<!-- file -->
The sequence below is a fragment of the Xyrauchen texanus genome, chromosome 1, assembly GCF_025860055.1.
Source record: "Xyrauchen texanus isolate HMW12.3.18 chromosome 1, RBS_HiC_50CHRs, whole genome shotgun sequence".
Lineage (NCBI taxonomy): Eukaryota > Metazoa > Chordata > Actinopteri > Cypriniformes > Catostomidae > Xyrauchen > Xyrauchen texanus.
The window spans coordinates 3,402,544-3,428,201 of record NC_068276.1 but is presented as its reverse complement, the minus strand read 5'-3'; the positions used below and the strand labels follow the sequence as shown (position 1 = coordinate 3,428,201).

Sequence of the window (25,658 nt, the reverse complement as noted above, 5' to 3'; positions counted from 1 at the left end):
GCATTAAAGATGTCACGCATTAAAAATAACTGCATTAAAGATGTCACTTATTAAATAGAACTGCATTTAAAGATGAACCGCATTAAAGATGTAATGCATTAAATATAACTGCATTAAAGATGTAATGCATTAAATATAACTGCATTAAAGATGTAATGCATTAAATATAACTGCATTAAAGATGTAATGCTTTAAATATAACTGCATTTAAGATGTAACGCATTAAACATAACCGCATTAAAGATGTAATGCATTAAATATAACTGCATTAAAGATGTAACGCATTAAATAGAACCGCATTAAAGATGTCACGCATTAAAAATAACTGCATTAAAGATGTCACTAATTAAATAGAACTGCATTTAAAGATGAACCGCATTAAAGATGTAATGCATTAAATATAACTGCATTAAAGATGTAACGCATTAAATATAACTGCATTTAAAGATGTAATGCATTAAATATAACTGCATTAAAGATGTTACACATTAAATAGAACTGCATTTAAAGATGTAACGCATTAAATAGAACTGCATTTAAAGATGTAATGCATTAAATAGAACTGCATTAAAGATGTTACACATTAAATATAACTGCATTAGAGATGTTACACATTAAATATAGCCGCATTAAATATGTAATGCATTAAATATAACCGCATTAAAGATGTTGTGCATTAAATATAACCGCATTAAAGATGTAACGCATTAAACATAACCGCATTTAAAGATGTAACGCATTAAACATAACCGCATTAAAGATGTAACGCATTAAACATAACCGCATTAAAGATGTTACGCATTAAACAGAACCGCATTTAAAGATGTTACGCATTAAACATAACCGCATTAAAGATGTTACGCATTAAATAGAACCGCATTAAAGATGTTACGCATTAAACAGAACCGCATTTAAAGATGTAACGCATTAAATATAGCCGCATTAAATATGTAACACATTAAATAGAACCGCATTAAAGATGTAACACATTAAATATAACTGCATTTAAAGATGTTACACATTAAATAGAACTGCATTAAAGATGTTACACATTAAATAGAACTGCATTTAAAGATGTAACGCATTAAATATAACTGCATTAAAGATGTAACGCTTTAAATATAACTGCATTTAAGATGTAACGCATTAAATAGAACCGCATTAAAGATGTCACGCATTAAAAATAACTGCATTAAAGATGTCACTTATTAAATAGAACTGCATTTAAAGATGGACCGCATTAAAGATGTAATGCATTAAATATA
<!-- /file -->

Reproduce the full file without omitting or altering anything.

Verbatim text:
The sequence below is a fragment of the Xyrauchen texanus genome, chromosome 1, assembly GCF_025860055.1.
Source record: "Xyrauchen texanus isolate HMW12.3.18 chromosome 1, RBS_HiC_50CHRs, whole genome shotgun sequence".
Lineage (NCBI taxonomy): Eukaryota > Metazoa > Chordata > Actinopteri > Cypriniformes > Catostomidae > Xyrauchen > Xyrauchen texanus.
The window spans coordinates 3,402,544-3,428,201 of record NC_068276.1 but is presented as its reverse complement, the minus strand read 5'-3'; the positions used below and the strand labels follow the sequence as shown (position 1 = coordinate 3,428,201).

Sequence of the window (25,658 nt, the reverse complement as noted above, 5' to 3'; positions counted from 1 at the left end):
GCATTAAAGATGTCACGCATTAAAAATAACTGCATTAAAGATGTCACTTATTAAATAGAACTGCATTTAAAGATGAACCGCATTAAAGATGTAATGCATTAAATATAACTGCATTAAAGATGTAATGCATTAAATATAACTGCATTAAAGATGTAATGCATTAAATATAACTGCATTAAAGATGTAATGCTTTAAATATAACTGCATTTAAGATGTAACGCATTAAACATAACCGCATTAAAGATGTAATGCATTAAATATAACTGCATTAAAGATGTAACGCATTAAATAGAACCGCATTAAAGATGTCACGCATTAAAAATAACTGCATTAAAGATGTCACTAATTAAATAGAACTGCATTTAAAGATGAACCGCATTAAAGATGTAATGCATTAAATATAACTGCATTAAAGATGTAACGCATTAAATATAACTGCATTTAAAGATGTAATGCATTAAATATAACTGCATTAAAGATGTTACACATTAAATAGAACTGCATTTAAAGATGTAACGCATTAAATAGAACTGCATTTAAAGATGTAATGCATTAAATAGAACTGCATTAAAGATGTTACACATTAAATATAACTGCATTAGAGATGTTACACATTAAATATAGCCGCATTAAATATGTAATGCATTAAATATAACCGCATTAAAGATGTTGTGCATTAAATATAACCGCATTAAAGATGTAACGCATTAAACATAACCGCATTTAAAGATGTAACGCATTAAACATAACCGCATTAAAGATGTAACGCATTAAACATAACCGCATTAAAGATGTTACGCATTAAACAGAACCGCATTTAAAGATGTTACGCATTAAACATAACCGCATTAAAGATGTTACGCATTAAATAGAACCGCATTAAAGATGTTACGCATTAAACAGAACCGCATTTAAAGATGTAACGCATTAAATATAGCCGCATTAAATATGTAACACATTAAATAGAACCGCATTAAAGATGTAACACATTAAATATAACTGCATTTAAAGATGTTACACATTAAATAGAACTGCATTAAAGATGTTACACATTAAATAGAACTGCATTTAAAGATGTAACGCATTAAATATAACTGCATTAAAGATGTAACGCTTTAAATATAACTGCATTTAAGATGTAACGCATTAAATAGAACCGCATTAAAGATGTCACGCATTAAAAATAACTGCATTAAAGATGTCACTTATTAAATAGAACTGCATTTAAAGATGGACCGCATTAAAGATGTAATGCATTAAATATA